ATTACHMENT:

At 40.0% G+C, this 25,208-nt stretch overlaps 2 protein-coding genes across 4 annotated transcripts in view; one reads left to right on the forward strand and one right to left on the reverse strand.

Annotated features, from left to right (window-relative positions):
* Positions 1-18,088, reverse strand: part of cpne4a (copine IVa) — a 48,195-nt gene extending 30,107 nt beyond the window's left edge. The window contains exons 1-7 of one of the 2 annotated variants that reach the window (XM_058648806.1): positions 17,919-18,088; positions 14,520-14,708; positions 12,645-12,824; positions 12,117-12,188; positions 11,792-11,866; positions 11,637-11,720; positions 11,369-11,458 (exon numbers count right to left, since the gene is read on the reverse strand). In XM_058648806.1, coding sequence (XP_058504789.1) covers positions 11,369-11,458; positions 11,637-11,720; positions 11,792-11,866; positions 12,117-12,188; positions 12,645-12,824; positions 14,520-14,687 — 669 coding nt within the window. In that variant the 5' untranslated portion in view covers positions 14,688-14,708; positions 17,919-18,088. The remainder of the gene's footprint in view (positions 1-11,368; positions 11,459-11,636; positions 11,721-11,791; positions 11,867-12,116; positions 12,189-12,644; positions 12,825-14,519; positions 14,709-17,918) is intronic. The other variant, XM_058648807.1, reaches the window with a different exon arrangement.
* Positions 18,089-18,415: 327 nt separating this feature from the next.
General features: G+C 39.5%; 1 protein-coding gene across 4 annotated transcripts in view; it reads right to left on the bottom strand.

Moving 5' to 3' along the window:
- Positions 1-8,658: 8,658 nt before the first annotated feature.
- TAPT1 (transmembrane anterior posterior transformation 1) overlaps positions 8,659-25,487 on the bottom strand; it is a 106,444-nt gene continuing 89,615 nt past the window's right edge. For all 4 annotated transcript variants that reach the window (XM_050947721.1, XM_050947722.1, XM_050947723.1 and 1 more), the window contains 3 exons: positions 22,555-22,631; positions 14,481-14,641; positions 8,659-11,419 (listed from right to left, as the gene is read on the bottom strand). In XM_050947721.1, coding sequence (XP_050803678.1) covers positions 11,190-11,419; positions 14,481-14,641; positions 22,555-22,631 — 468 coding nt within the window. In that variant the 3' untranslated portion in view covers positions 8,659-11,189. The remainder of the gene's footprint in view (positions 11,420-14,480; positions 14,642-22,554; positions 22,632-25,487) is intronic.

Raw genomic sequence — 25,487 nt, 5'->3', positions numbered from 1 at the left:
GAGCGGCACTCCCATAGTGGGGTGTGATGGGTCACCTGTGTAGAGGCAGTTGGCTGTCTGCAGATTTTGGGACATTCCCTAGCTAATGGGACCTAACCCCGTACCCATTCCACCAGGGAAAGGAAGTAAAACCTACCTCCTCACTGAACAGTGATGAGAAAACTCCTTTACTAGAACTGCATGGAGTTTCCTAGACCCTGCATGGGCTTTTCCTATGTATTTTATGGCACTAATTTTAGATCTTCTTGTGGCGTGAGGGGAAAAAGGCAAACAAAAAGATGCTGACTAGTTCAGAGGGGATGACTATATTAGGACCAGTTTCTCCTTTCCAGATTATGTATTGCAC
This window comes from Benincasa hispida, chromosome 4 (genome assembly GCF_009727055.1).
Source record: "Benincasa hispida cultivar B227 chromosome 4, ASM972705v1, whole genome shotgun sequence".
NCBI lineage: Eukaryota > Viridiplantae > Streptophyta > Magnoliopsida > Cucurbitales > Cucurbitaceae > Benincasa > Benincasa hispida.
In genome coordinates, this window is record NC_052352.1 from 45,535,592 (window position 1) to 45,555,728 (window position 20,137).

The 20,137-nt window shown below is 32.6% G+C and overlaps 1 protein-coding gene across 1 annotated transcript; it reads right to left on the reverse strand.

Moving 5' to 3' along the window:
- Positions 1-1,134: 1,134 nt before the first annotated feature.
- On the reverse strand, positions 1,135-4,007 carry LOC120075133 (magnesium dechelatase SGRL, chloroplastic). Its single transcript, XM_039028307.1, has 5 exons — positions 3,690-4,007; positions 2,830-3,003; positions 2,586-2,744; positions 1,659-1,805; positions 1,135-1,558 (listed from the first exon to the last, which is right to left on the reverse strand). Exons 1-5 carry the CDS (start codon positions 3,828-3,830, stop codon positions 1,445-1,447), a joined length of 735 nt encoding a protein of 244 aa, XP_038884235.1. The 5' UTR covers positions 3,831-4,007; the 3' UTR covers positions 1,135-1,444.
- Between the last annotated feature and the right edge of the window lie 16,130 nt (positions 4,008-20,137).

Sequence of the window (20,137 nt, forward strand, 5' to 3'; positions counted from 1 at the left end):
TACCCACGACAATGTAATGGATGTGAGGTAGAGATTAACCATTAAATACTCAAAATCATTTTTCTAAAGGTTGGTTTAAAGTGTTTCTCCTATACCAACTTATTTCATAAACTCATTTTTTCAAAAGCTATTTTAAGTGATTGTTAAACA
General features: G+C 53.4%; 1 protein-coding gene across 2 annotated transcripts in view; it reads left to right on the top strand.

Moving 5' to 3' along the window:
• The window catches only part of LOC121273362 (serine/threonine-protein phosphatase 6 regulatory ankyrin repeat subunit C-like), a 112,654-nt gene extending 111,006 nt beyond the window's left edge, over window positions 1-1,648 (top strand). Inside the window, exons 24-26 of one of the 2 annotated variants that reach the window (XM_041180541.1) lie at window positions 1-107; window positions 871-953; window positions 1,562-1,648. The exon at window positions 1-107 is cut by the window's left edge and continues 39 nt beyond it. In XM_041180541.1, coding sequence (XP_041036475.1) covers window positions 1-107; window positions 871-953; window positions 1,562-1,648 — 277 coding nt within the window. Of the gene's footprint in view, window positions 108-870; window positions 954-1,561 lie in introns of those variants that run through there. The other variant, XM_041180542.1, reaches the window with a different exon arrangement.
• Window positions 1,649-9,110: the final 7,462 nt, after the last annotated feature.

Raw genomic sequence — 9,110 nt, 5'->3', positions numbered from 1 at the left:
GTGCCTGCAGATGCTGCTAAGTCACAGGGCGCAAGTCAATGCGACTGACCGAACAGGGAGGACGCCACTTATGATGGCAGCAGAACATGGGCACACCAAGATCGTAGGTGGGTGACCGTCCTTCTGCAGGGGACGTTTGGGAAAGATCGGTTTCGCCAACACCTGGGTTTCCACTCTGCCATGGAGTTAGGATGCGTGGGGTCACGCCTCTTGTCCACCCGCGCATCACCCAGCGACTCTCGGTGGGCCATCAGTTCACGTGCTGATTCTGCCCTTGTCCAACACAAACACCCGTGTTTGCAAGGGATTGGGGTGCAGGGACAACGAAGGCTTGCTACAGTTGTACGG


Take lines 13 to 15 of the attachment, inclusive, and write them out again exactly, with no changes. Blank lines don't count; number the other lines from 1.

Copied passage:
NCBI lineage: Eukaryota > Viridiplantae > Streptophyta > Magnoliopsida > Cucurbitales > Cucurbitaceae > Benincasa > Benincasa hispida.
In genome coordinates, this window is record NC_052352.1 from 45,535,592 (window position 1) to 45,555,728 (window position 20,137).

The 20,137-nt window shown below is 32.6% G+C and overlaps 1 protein-coding gene across 1 annotated transcript; it reads right to left on the reverse strand.